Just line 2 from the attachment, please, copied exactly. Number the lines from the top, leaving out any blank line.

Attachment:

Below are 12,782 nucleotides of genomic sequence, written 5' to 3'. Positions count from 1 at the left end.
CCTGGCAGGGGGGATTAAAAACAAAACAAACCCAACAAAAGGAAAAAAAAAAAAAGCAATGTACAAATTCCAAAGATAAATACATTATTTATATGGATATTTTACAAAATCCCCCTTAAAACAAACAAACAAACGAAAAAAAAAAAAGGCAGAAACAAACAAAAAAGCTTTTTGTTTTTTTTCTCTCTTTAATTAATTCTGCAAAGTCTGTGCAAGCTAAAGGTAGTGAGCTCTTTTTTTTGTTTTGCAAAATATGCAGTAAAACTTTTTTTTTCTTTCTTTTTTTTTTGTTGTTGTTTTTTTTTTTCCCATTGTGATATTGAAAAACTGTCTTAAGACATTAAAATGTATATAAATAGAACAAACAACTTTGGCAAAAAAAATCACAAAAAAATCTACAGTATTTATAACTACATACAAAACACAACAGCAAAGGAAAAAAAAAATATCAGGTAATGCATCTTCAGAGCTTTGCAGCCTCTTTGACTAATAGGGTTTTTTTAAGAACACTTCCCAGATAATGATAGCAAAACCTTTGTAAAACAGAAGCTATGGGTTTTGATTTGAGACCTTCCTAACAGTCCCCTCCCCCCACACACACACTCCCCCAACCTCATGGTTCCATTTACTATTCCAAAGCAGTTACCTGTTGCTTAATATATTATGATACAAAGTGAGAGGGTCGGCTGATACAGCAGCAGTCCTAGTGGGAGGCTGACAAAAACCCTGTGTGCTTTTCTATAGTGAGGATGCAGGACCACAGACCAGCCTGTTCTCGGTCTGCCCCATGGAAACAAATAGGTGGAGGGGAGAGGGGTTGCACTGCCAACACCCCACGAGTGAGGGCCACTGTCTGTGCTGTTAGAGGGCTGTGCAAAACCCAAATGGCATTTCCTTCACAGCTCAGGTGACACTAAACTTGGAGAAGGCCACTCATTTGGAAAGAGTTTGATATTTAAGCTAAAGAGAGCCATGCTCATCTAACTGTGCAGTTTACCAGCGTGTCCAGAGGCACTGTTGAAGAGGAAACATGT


CCTGGCAGGGGGGATTAAAAACAAAACAAACCCAACAAAAGGAAAAAAAAAAAAAGCAATGTACAAATTCCAAAGATAAATACATTATTTATATGGATATTTTACAAAATCCCCCTTAAAACAAACAAACAAACGAAAAAAAAAAAAGGCAGAAACAAACAAAAAAGCTTTTTGTTTTTTTTCTCTCTTTAATTAATTCTGCAAAGTCTGTGCAAGCTAAAGGTAGTGAGCTCTTTTTTTTGTTTTGCAAAATATGCAGTAAAACTTTTTTTTTCTTTCTTTTTTTTTTGTTGTTGTTTTTTTTTTTCCCATTGTGATATTGAAAAACTGTCTTAAGACATTAAAATGTATATAAATAGAACAAACAACTTTGGCAAAAAAAATCACAAAAAAATCTACAGTATTTATAACTACATACAAAACACAACAGCAAAGGAAAAAAAAAATATCAGGTAATGCATCTTCAGAGCTTTGCAGCCTCTTTGACTAATAGGGTTTTTTTAAGAACACTTCCCAGATAATGATAGCAAAACCTTTGTAAAACAGAAGCTATGGGTTTTGATTTGAGACCTTCCTAACAGTCCCCTCCCCCCACACACACACTCCCCCAACCTCATGGTTCCATTTACTATTCCAAAGCAGTTACCTGTTGCTTAATATATTATGATACAAAGTGAGAGGGTCGGCTGATACAGCAGCAGTCCTAGTGGGAGGCTGACAAAAACCCTGTGTGCTTTTCTATAGTGAGGATGCAGGACCACAGACCAGCCTGTTCTCGGTCTGCCCCATGGAAACAAATAGGTGGAGGGGAGAGGGGTTGCACTGCCAACACCCCACGAGTGAGGGCCACTGTCTGTGCTGTTAGAGGGCTGTGCAAAACCCAAATGGCATTTCCTTCACAGCTCAGGTGACACTAAACTTGGAGAAGGCCACTCATTTGGAAAGAGTTTGATATTTAAGCTAAAGAGAGCCATGCTCATCTAACTGTGCAGTTTACCAGCGTGTCCAGAGGCACTGTTGAAGAGGAAACATGT